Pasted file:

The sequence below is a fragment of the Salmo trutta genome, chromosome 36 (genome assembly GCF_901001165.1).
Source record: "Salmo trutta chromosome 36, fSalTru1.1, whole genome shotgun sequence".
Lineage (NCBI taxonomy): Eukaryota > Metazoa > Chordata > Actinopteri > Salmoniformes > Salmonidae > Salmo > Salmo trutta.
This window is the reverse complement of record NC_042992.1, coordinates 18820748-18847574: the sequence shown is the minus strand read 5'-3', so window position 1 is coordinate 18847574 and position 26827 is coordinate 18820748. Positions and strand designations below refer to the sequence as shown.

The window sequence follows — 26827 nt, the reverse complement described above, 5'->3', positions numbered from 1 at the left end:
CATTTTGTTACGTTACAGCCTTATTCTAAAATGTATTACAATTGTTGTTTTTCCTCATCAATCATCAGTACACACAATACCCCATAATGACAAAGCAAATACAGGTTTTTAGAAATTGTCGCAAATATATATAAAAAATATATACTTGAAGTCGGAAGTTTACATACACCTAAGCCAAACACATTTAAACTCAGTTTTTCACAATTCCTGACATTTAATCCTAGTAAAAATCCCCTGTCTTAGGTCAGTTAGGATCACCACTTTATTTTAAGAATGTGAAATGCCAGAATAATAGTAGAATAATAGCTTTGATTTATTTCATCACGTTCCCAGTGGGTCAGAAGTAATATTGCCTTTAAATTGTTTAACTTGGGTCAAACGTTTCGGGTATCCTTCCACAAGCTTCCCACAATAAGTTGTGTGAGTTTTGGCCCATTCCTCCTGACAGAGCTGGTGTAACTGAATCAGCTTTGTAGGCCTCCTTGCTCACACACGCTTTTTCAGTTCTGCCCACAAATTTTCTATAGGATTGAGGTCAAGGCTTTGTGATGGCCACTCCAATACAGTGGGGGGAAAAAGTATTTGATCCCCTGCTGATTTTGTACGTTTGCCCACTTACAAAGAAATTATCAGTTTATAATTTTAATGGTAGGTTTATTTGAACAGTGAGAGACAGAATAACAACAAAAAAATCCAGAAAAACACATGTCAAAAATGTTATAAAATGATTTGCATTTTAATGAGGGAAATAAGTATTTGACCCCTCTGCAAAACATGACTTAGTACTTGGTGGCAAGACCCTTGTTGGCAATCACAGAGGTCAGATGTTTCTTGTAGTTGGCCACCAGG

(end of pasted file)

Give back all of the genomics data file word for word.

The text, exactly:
The sequence below is a fragment of the Salmo trutta genome, chromosome 36 (genome assembly GCF_901001165.1).
Source record: "Salmo trutta chromosome 36, fSalTru1.1, whole genome shotgun sequence".
Lineage (NCBI taxonomy): Eukaryota > Metazoa > Chordata > Actinopteri > Salmoniformes > Salmonidae > Salmo > Salmo trutta.
This window is the reverse complement of record NC_042992.1, coordinates 18820748-18847574: the sequence shown is the minus strand read 5'-3', so window position 1 is coordinate 18847574 and position 26827 is coordinate 18820748. Positions and strand designations below refer to the sequence as shown.

The window sequence follows — 26827 nt, the reverse complement described above, 5'->3', positions numbered from 1 at the left end:
CATTTTGTTACGTTACAGCCTTATTCTAAAATGTATTACAATTGTTGTTTTTCCTCATCAATCATCAGTACACACAATACCCCATAATGACAAAGCAAATACAGGTTTTTAGAAATTGTCGCAAATATATATAAAAAATATATACTTGAAGTCGGAAGTTTACATACACCTAAGCCAAACACATTTAAACTCAGTTTTTCACAATTCCTGACATTTAATCCTAGTAAAAATCCCCTGTCTTAGGTCAGTTAGGATCACCACTTTATTTTAAGAATGTGAAATGCCAGAATAATAGTAGAATAATAGCTTTGATTTATTTCATCACGTTCCCAGTGGGTCAGAAGTAATATTGCCTTTAAATTGTTTAACTTGGGTCAAACGTTTCGGGTATCCTTCCACAAGCTTCCCACAATAAGTTGTGTGAGTTTTGGCCCATTCCTCCTGACAGAGCTGGTGTAACTGAATCAGCTTTGTAGGCCTCCTTGCTCACACACGCTTTTTCAGTTCTGCCCACAAATTTTCTATAGGATTGAGGTCAAGGCTTTGTGATGGCCACTCCAATACAGTGGGGGGAAAAAGTATTTGATCCCCTGCTGATTTTGTACGTTTGCCCACTTACAAAGAAATTATCAGTTTATAATTTTAATGGTAGGTTTATTTGAACAGTGAGAGACAGAATAACAACAAAAAAATCCAGAAAAACACATGTCAAAAATGTTATAAAATGATTTGCATTTTAATGAGGGAAATAAGTATTTGACCCCTCTGCAAAACATGACTTAGTACTTGGTGGCAAGACCCTTGTTGGCAATCACAGAGGTCAGATGTTTCTTGTAGTTGGCCACCAGG